"Diversification", "compound returns", and "bond yields"... are a few phrases you may have heard from the world of finance. These fundamental concepts are critical to successful investing. Yet, they are simply the application of basic math principles. This "Simple Math for Successful Investing" series aims to demystify the complex world of investing by using simple math concepts anyone can understand.
Our second installment will review the concept of "diversification" and the math behind not "putting all your eggs in one basket".
During my two-year work abroad experience in Australia, I did what most land-locked ex-patriots do when they suddenly have direct access to world-class beaches and warm water currents - I attempted surfing. While nothing from my previous 15+ years of snowboarding experience seemed to give me any edge on riding a wave, I slowly trained my eye to decipher the subtle patterns of the waves. As a novice, I would spot what appeared to be a promising wave approaching, but as I paddled my heart out to catch it, the wave would either suddenly grow and become too steep (knocking me off my board) or fizzle out (passing harmlessly beneath me). What I soon realized was that the combination of an incalculable number of factors - the angle of the wave's approach, the wind, the tide, the undertow - was causing each wave to form differently than expected, sometimes creating un-ridable waves, but sometimes creating the perfect wave for me. Investors are likewise subject to innumerable unforeseen and uncontrollable market forces affecting their investments.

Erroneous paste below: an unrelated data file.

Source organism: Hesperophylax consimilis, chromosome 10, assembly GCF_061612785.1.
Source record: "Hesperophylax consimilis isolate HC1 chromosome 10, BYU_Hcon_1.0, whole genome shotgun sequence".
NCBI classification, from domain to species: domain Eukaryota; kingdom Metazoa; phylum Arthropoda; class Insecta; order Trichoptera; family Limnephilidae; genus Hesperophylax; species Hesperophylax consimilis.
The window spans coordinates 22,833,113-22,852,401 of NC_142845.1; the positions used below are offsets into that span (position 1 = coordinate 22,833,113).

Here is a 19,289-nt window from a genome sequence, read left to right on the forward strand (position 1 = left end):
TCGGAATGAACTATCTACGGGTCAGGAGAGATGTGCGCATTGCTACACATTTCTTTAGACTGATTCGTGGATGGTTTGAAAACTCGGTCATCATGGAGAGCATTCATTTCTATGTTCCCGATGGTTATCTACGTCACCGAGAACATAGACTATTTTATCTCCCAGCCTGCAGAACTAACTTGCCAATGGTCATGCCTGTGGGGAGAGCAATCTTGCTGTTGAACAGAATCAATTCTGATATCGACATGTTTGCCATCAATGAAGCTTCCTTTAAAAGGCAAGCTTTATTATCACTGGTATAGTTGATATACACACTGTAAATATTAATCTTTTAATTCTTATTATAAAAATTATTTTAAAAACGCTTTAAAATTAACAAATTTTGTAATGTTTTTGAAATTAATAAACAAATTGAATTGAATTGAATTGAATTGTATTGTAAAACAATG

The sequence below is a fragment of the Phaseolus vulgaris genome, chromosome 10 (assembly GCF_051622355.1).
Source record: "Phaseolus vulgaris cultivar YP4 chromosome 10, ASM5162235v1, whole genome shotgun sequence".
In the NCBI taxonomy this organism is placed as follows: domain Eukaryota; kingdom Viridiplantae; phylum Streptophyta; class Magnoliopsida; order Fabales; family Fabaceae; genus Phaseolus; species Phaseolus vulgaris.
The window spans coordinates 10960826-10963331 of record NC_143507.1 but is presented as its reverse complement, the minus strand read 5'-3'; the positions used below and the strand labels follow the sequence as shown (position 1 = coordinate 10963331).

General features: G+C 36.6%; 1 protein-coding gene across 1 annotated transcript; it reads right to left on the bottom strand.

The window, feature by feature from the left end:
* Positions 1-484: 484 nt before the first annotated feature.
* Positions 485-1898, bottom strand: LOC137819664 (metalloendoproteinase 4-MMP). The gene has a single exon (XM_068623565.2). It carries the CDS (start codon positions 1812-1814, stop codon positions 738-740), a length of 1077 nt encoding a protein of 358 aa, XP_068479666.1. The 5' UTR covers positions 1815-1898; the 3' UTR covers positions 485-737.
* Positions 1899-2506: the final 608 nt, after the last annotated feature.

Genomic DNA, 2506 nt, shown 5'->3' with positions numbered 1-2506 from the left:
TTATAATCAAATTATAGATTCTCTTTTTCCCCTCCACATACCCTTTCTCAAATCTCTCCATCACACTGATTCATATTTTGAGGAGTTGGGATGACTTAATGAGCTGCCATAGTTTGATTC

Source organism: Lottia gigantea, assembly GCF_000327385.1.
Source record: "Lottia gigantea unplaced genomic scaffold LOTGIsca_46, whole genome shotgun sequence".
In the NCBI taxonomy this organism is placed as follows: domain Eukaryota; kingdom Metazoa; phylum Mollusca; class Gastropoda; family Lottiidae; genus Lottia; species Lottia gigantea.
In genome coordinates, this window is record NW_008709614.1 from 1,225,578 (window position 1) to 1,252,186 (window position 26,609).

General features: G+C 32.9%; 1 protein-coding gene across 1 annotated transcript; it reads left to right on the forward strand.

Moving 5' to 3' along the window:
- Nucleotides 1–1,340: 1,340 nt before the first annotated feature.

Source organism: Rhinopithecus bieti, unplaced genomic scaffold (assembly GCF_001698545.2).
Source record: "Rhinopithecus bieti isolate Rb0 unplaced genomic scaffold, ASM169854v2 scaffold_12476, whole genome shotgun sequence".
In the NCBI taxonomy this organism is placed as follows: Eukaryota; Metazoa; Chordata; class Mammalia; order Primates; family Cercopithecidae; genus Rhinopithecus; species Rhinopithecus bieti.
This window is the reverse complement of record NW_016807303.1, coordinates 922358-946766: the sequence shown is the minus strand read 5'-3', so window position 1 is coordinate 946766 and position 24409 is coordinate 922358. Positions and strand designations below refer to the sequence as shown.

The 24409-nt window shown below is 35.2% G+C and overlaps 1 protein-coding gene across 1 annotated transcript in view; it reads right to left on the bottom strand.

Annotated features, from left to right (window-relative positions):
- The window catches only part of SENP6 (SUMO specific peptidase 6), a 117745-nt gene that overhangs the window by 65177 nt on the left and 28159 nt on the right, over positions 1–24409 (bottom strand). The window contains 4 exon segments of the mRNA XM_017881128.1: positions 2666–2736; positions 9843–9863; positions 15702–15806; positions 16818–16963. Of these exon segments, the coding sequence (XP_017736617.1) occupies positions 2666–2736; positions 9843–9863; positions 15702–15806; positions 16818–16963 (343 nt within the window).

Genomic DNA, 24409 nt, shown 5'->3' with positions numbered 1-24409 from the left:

What is the goal of surfing? You might say it is riding the perfect wave. But what constitutes a perfect wave is different for every surfer. Some surfers seek the massive winter swells on Hawaii's North Shore, while others are content with long-boarding small rollers at their local beach. In this way, investors are like surfers. There are investors with high risk tolerances and low risk tolerances, and everywhere in between.
You might say the "perfect wave" of investing is to maximize your return at your personal risk tolerance level. (You can find out your risk tolerance by taking our simple Risk Test!
) But how can diversification help you achieve this? Let's start by reviewing a few simple, but fundamental, concepts in investing:
- Expected Return: As the name implies, this is the return you might expect on your investment. It is often estimated using the average of historical returns. It is the thrill you get from riding your wave.
- Risk: Risk is the future uncertainty of your investment value. Financial professionals calculate risk as the degree of variation of expected returns for an investment. Higher risk investments will have larger potential variations, while lower risk investments will have smaller potential variations. It is the hazards you may encounter while riding your wave.
- Correlation: Finally, and MOST IMPORTANTLY for our understanding of diversification, correlation is the degree different investments move in relation to each other. It is the complex interactions of all the forces that go in to forming your wave. There is positive correlation, negative correlation and zero correlation. Positive correlation means that if one investment increases the other is likely to increase. Negative correlation means that if one investment increases the other is likely to decrease. Zero correlation means that if one investment increases the other is just as likely to increase as it is to decrease.